On the other side of the sporting globe, the Birkenhead Bowls Club in Auckland, New Zealand, elects a voluntary governance committee, in the structure of an incorporated society. Subcommittees work in the areas of match organization, tournaments, grounds and maintenance, and dealing within fractions of discipline. Competition is at various levels from juniors to Champion of Champion events, and coaching is provided by club coaches every Tuesday evening, at no charge. Revenue comes from the amateur club’s bar, open each evening and all day on weekends; from gambling machines; and from funding agencies. Most tournaments are sponsored, so entry fees for such competitions go to club funds. Prize money is provided at tournaments, but the club has no paid professionals or salaried employees, although the greenkeeper is contracted to maintain the club’s greens. As with many amateur sport clubs, the secretary and treasurer receive modest honoraria annually.
There are many clubs or community organizations that offer participation in community sport through sport clubs operating within their structure. These are found across the socioeconomic spectrum, ranging from country clubs that offer relatively select sport club membership to community service organizations reliant upon limited budgets and volunteers.
The Meadowood Country Club in the Napa Valley of California has an “introduction fee” of $25,000. At Meadowood members can play a number of sports, one of which is the flourishing sport of croquet. In the 1980s there were fewer than fifty croquet clubs in the United States, but by 2004 the number had increased dramatically to over four hundred clubs.
In contrast, the Brentwood YMCA in Nashville, Tennessee, is an example of a community-oriented organization that offers sport-club involvement at minimal costs for young people. It has a youth soccer league with up to 130 teams and a youth winter basketball league with 120 to 140 teams involving children from ages three to fourteen.
An amateur sport club formed by a particular sector of the community is seen in the Spears Sports Club of Bankstown City, Sydney, Australia, a not-for-profit organization founded by the Islamic Charity Projects Association in 1999. The club participates in soccer, netball, karate, and table-tennis competitions run locally or statewide.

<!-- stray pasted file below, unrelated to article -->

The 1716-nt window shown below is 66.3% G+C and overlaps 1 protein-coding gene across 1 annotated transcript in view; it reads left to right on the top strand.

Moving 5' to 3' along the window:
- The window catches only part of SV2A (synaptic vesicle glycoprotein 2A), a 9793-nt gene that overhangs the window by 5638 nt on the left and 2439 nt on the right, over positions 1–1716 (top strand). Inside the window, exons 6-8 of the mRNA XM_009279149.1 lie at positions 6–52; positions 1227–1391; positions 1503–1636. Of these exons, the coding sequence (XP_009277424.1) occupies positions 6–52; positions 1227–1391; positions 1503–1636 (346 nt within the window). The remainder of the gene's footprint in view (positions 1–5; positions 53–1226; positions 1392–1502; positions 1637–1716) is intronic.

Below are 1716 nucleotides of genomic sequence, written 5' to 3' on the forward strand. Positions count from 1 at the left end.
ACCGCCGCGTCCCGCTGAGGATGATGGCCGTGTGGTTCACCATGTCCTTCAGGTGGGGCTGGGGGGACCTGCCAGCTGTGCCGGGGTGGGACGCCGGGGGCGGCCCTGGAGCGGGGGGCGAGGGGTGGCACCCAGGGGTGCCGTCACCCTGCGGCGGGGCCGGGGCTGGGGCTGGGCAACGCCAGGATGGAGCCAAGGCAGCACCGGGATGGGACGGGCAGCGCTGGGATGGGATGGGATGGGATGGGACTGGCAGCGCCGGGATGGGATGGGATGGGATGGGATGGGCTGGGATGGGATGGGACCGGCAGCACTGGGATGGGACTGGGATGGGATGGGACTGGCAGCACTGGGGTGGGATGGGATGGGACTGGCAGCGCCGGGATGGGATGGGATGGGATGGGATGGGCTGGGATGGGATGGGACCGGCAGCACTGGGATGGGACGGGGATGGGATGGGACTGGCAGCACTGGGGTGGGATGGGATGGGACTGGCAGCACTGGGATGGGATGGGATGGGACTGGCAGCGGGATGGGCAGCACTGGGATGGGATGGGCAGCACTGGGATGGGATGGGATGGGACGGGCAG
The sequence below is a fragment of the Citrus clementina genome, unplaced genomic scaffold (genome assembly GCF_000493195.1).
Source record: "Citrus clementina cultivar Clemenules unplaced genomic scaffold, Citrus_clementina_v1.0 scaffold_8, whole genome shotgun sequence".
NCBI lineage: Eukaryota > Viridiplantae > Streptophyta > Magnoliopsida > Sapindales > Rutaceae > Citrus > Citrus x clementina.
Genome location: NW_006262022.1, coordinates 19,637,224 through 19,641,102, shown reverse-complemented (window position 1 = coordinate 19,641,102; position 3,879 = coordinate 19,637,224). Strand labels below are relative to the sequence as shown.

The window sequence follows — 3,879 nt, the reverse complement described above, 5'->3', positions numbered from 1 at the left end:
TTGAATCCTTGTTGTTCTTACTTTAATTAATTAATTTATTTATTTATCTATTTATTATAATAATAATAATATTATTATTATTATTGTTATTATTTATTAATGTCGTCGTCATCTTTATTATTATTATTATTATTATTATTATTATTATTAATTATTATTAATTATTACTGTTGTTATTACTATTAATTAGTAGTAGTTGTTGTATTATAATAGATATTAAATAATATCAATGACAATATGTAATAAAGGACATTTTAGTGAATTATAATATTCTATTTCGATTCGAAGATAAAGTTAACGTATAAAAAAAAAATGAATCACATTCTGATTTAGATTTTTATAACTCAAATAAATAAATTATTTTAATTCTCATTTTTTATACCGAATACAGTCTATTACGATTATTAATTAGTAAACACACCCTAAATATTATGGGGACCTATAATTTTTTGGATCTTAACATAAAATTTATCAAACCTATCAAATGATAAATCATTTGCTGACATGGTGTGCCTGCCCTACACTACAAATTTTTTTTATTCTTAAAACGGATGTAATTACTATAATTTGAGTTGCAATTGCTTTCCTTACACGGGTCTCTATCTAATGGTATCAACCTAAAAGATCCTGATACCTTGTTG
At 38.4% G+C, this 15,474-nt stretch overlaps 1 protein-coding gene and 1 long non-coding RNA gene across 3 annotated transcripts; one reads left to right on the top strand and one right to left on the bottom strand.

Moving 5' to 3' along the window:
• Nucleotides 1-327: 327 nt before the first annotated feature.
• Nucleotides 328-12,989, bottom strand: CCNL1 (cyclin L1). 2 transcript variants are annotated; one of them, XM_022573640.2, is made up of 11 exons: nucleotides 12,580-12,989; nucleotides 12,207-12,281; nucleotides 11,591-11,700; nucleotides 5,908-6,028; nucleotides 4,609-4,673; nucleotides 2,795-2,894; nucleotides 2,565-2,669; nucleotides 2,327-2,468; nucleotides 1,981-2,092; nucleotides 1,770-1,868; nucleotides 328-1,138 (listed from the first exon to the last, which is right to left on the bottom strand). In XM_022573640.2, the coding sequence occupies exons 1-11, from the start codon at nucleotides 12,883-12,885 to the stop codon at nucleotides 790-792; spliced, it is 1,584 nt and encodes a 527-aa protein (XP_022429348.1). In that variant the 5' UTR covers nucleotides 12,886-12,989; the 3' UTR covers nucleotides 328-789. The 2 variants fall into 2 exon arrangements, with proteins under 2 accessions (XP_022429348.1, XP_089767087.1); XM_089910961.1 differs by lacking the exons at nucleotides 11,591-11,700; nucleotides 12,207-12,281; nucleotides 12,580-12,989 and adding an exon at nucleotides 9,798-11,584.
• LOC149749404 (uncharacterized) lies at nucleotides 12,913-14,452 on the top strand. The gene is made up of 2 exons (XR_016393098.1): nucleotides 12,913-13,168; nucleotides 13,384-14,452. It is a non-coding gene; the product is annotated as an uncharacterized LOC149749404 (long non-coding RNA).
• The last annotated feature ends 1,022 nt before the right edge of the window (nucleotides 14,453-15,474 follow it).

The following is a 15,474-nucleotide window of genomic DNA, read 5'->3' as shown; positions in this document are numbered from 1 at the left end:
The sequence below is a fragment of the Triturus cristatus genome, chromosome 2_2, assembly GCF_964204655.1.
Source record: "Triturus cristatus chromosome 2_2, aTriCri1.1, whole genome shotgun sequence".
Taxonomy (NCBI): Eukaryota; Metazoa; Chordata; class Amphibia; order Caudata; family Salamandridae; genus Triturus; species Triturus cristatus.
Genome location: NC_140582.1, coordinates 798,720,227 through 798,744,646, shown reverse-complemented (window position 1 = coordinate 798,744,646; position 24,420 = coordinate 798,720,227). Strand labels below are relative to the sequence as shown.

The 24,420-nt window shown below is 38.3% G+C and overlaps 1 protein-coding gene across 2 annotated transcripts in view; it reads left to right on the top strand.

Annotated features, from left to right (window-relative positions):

Clubs in Nonsport Organizations
Many social, commercial, educational, and other types of organizations not formed for sporting purposes have sport clubs operating within their structures. They offer opportunities for their members, followers, or employees to participate in organized clubsports formed within the organization, and offer social or informal sport (for example, weekly baseball matches between different divisions of a company) up to countrywide competitions (such as national university tournaments). Factories in nineteenth-century England, arguably, formed such sport clubs or teams to facilitate control over and allegiance from their workers. Historically, examples of clubs were found within railway companies in South
America, churches in Ireland, aboriginal tribes in Australia, and branches of the armed services in many countries.
The University of Massachusetts (UMass) is an educational organization with clubsport in various sports and competition levels. At UMass, clubs include bicycle racing, fencing, ice hockey, baseball, lacrosse, rugby, volleyball, water polo, wrestling, tennis, and disk Frisbee sport. All athletic department sport clubs at UMass are recognized student organizations. Competition exists at intercollegiate or interuniversity, club and intramural, and internal-university levels, offering opportunities for students to participate at several levels.
The final category of clubsport, governance clubs, is markedly different from those discussed above. In certain sports, over time, prestigious clubs have become recognized as special bodies shaping a particular sport’s laws and assuming responsibilities for the sport’s governance. The Royal and Ancient Golf Club of St. Andrews, established in 1754 by twenty-two “Noblemen and Gentlemen” as the Society of St. Andrews Golfers, has had responsibility for the rules of golf and major facets of the sport. The club has been recognized in all countries except the United States as the governing authority of golf, despite having been a private sport club. In 2004, on its 250th anniversary, the Club devolved authority for golf’s administration to a group of companies known as the R&A. The Royal and Ancient Golf Club of St. Andrews had two thousand four hundred members worldwide in 2004 and retained its identity as a private sports club.